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Sketchbooks

Sketchbooks

A Colorful Collage Sketchbook is a Modern-Day Homage to Matisse

Julie Hamilton collage sketchbook

For those who exer­cise, you (prob­a­bly) go through a warm up before you start on your work­out. This activ­i­ty tran­scends phys­i­cal activ­i­ty, how­ev­er, and extends to men­tal ones  as well. A sketch­book is the per­fect place to get ~ready~ to illus­trate and try out new tech­niques. Julie Hamil­ton does just this with her col­lage sketch­book. Under the hash­tag #sketch­book_s­tud­ies, she cuts out paper of dif­fer­ent col­ors and shapes, arrang­ing them into var­i­ous com­bi­na­tions that range from fig­u­ra­tive to abstract. In each col­lage, Julie’s trusty pair of scis­sors is her paint­brush—just like Matis­se—which gives her images a bold, angu­lar appear­ance.

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Sketchbooks

1 Theme, 5 Ways: Sketchbooks That Are Handheld Works of Art

Illustrated sketchbooks

The sketch­book is a pow­er­ful place. It’s a place where artists and illus­tra­tors can play—try out new tech­niques, sub­ject mat­ter, or even jot down the occa­sion­al note. Many peo­ple prefer to keep the­se books pri­vate, and I don’t blame them. They can be incred­i­bly per­son­al spaces. So, I’m always delight­ed by those who choose to let us in on their sketchbook—it’s like see­ing how someone’s mind works.

There are some who, with lit­tle effort, are able to make every page of their sketch­book look like a fin­ished work of art. The­se books, in turn, are not just places to jot down lists or make a sil­ly doo­dle. Rather, they’re inti­mate gal­leries that trav­el with them as they move through­out the world.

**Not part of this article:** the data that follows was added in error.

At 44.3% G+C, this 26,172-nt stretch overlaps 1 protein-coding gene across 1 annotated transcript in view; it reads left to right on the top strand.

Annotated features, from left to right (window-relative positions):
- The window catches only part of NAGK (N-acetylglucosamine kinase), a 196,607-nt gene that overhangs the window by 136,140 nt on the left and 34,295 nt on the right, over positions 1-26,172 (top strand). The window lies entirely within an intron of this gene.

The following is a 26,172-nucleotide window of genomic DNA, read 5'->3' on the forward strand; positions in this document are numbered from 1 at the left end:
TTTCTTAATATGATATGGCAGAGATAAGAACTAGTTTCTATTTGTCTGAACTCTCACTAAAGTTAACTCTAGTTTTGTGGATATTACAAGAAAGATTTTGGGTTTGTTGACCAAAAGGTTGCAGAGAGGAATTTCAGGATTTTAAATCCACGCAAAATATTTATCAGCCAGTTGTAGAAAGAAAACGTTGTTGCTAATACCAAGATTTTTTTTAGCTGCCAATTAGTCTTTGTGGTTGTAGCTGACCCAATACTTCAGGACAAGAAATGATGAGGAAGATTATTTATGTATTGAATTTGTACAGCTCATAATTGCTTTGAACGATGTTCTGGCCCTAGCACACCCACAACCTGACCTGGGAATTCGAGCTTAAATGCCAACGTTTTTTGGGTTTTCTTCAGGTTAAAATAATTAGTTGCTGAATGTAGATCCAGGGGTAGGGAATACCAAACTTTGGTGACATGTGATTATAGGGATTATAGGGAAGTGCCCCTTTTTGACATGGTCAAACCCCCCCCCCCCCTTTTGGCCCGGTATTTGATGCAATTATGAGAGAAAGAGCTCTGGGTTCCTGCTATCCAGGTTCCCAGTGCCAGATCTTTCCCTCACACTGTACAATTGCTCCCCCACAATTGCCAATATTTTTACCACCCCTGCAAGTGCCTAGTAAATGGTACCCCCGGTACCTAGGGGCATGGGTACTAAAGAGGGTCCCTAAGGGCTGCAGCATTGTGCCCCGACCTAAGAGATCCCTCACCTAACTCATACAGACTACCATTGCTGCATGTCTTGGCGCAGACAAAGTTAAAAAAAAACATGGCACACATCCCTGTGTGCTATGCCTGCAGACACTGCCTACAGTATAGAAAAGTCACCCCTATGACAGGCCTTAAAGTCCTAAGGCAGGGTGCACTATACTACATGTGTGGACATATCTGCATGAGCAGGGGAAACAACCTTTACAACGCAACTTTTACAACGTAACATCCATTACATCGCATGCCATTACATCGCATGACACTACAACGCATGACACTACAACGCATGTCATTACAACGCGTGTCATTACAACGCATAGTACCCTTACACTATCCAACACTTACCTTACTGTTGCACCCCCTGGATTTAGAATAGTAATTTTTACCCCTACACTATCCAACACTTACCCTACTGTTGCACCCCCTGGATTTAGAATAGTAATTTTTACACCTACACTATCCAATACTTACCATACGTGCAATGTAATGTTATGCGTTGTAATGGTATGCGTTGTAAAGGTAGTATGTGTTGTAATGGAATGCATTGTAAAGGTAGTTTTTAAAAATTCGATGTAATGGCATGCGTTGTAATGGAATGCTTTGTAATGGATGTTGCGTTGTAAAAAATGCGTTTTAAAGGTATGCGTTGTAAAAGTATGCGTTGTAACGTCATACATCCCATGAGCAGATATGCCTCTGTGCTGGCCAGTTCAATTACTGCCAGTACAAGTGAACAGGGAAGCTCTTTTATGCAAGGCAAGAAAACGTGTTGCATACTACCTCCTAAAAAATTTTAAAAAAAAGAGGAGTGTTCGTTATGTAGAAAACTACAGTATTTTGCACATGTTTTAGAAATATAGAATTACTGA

Here are 5 dif­fer­ent illus­tra­tors who take the sketch­book to a whole new lev­el.

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Sketchbooks

Sketchbook Paintings That Come Alive Before Your Eyes

Last week, we took a peek into the shape-shift­ing sketch­book of Eva Mag­ill-Oliv­er. Artist Bryce Wymer, aka A Flat Earth, is anoth­er cre­ative who for him, a sketch­book is a portable gallery to show­case his beau­ti­ful and mys­te­ri­ous paint­ings. And if that’s not enough, Bryce has cre­at­ed a series of short time-lapse videos that demon­strate his process.

The videos are a com­bi­na­tion of show-and-tell and paint­ing in pro­gress. Bryce will often start out by flip­ping through some com­plet­ed (or near­ly com­plet­ed) spreads, and then he’ll com­plete an illus­tra­tion right before our eyes.

Check out some of Bryce’s videos, as well as his sta­t­ic spreads. (h/t Less Talk More Illus­tra­tion)

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Sketchbooks

The Shape-Shifting Sketchbooks of Eva Magill-Oliver

Eva Magill Oliver sketchbooks

I’m a huge fan of sketch­books… prob­a­bly because my attempts to keep them always come up short. So, it’s no won­der that I’ve been fawn­ing over Eva Mag­ill-Oliv­er’s books the past few days. They’re a com­bi­na­tion of beau­ti­ful col­ors, bold shapes, and play­ful design. Unlike my pen­cil scrib­bles and slop­py note-tak­ing, she uses each spread as an oppor­tu­ni­ty to make organ­ic works of art. Eva will cut into pages, arrange pieces on top, and go out­side of the book by attach­ing oth­er bits of paper. In this way, the con­fines of the spreads are mere­ly a suggestion—one that she’s hap­py to dis­re­gard.

In her artist state­ment, Eva writes that nature dri­ves her col­or and imagery. “The nat­u­ral world is an infinite resource for doc­u­ment­ing and explor­ing shapes, pat­terns, and tex­tures,” she says. “It also invites per­son­al reflec­tion and med­i­ta­tion.” Just like a sketch­book.

Fol­low Eva on Insta­gram to see what she’s work­ing on now.

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